Talk to your healthcare professional if you're unsure that you're executing Kegel exercises correctly. They can check to determine if you're targeting the right muscles. Also,  if you think you're having problems with your pelvic floor due to pregnancy or childbirth, consult your doctor. They can send you to a pelvic floor specialist or a physical therapist specializing in women's health to assess your situation. Treatments for pelvic floor dysfunction are available from some doctors and therapists, and they can effectively aid with pelvic floor weakness.

How Often Should You Do Kegel Exercises

Begin by performing a few Kegels throughout the day. Gradually increase the amount of Kegels you execute and the duration you maintain each contraction, up to ten seconds, as your muscles become stronger. Working up to two sets of ten rounds three times a day is a good goal. However,  doing more than this may cause you to strain when peeing. Make Kegels a regular aspect of your workout. It's simple to include Kegels without having to lie down after you've gotten the hang of it. For example, you could do a couple when you wake up, more while watching TV, and before bed. It doesn't matter where or when you do them as long as you do them regularly. You may notice a difference in bladder control after four to six weeks of exercising Kegels regularly. According to Kuncharapu et al. (2010), maintaining the strength of your pelvic floor muscles can help you avoid pelvic organ prolapse, a frequent problem among older and postpartum women.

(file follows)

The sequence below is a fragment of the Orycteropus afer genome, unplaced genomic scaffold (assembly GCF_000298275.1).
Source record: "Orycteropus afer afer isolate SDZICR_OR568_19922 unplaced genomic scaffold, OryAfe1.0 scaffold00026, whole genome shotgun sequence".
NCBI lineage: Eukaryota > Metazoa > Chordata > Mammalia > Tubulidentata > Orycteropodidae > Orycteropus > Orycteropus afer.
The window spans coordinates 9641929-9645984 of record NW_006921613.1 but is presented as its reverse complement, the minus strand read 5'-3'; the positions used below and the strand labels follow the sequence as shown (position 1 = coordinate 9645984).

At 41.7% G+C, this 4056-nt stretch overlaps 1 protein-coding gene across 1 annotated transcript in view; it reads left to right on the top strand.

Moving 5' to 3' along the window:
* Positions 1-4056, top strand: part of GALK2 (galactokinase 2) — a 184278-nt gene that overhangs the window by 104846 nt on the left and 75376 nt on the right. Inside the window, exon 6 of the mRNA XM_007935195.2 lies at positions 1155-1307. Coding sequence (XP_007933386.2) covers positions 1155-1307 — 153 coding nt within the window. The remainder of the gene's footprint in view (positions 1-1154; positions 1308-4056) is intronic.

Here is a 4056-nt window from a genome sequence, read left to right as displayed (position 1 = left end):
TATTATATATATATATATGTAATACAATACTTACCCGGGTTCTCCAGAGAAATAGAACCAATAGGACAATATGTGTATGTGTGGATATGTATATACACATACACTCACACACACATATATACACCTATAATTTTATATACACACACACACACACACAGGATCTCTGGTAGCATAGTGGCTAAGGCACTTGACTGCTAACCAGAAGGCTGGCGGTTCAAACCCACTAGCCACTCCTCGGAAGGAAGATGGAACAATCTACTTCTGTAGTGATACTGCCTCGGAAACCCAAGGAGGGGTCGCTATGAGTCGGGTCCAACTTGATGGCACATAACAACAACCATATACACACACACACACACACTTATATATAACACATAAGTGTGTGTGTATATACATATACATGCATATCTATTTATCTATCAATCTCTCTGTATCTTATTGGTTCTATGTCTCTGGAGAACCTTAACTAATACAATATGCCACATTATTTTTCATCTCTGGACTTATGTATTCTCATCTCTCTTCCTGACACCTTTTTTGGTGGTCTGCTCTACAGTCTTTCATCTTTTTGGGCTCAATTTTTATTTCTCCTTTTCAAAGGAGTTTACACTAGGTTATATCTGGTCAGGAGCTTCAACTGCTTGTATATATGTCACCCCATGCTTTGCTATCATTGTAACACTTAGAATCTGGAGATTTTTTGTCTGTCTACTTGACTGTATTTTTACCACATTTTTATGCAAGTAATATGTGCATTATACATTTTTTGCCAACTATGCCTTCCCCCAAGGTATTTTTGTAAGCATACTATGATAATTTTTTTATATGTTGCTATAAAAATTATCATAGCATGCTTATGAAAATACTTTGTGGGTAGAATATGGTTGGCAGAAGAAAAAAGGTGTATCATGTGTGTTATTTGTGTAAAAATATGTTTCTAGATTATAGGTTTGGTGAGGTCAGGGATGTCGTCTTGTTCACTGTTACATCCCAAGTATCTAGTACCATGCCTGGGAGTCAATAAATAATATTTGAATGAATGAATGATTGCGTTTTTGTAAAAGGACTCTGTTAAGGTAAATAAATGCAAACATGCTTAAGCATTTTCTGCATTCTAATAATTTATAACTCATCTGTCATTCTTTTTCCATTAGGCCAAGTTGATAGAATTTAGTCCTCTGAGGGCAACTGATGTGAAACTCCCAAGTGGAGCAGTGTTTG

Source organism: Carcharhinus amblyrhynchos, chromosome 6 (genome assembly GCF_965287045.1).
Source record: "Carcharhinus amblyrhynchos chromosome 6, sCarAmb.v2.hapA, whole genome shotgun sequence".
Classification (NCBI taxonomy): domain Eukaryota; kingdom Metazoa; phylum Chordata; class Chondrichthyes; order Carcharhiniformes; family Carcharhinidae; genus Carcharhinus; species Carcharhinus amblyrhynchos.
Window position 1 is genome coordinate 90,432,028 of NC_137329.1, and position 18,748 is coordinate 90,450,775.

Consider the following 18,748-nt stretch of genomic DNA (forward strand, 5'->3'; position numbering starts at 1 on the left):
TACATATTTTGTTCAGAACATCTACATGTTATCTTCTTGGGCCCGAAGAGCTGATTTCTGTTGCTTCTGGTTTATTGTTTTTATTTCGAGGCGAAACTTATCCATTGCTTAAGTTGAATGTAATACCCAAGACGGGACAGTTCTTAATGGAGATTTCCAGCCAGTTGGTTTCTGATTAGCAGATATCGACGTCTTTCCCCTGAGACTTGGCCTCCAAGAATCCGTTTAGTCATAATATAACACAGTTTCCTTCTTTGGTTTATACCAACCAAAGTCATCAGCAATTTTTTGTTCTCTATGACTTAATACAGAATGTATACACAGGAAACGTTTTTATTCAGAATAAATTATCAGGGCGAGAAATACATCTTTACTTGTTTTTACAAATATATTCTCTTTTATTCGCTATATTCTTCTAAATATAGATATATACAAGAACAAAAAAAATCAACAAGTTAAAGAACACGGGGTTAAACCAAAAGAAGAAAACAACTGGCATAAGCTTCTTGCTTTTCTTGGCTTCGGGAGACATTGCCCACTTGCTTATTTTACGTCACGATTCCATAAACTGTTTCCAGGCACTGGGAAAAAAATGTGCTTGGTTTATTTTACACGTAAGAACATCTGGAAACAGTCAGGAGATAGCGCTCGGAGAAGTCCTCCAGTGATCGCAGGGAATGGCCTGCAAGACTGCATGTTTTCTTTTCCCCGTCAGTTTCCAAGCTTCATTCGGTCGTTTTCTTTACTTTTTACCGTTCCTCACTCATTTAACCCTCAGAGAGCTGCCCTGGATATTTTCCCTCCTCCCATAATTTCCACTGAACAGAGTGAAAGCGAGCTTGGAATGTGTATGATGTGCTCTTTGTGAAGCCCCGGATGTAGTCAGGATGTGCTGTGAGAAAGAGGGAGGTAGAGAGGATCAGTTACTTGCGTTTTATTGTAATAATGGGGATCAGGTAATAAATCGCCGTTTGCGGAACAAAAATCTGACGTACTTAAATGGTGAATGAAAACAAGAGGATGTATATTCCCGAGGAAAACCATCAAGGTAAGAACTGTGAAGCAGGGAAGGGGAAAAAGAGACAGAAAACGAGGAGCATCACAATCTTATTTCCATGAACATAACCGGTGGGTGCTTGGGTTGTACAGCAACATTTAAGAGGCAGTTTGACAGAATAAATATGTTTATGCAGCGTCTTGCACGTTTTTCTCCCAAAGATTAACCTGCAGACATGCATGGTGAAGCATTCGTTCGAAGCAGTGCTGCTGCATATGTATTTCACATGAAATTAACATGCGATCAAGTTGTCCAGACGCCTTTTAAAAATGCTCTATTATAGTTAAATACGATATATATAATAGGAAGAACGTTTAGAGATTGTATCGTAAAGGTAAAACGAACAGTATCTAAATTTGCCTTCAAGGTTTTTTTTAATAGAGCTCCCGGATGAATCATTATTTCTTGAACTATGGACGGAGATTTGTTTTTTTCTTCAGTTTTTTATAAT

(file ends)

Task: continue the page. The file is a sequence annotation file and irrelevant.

The Bottom Line

Pelvic floor exercises or Kegel exercises are workouts that strengthen your pelvic floor muscles, including the uterus, bladder, small intestine, and rectum. Kegels can prevent you from getting bladder leaks, farting, or passing stool by accident. They can also help you have better orgasms. However, these exercises aren't suitable for everyone and may cause more harm than good if your pelvic floor muscles have always been tense. Muscles that are already weary will be unable to respond if you try to contact them.

References

Hadizadeh-Talasaz, Z., Sadeghi, R., & Khadivzadeh, T. (2019). Effect Of Pelvic Floor Muscle Training On Postpartum Sexual Function And Quality Of Life: A Systematic Review And Meta-Analysis Of Clinical Trials. Taiwanese Journal Of Obstetrics And Gynecology, 58(6), 737-747.Kuncharapu, I., Majeroni, B. A., & Johnson, D. W. (2010). Pelvic Organ Prolapse. American Family Physician, 81(9), 1111-1117.

Jekaterina Gussarova
Jekaterina Gussarova